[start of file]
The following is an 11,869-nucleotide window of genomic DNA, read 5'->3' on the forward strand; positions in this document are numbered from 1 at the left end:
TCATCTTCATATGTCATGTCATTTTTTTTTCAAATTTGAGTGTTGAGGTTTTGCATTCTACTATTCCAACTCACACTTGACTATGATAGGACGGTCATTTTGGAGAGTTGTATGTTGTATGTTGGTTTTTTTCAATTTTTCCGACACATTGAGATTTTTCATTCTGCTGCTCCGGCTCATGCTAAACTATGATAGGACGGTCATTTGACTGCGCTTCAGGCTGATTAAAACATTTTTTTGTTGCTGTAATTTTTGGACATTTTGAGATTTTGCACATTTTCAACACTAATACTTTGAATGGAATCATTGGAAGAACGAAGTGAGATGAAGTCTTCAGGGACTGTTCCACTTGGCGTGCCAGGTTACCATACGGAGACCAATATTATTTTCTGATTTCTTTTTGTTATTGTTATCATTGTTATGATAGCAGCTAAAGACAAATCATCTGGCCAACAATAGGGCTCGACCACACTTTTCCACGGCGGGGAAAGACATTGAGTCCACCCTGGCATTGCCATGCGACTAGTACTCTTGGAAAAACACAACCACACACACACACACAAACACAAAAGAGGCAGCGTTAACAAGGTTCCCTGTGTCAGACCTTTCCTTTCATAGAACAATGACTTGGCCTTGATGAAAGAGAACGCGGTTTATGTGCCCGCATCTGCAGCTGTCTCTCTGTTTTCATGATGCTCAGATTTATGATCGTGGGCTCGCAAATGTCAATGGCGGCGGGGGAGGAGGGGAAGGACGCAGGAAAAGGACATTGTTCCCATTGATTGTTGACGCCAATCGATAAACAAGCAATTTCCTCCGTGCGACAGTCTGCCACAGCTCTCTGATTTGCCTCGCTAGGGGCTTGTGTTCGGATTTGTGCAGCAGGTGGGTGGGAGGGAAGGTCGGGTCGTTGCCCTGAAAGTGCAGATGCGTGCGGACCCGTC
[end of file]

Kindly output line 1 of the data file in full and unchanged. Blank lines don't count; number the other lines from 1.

The following is an 11,869-nucleotide window of genomic DNA, read 5'->3' on the forward strand; positions in this document are numbered from 1 at the left end: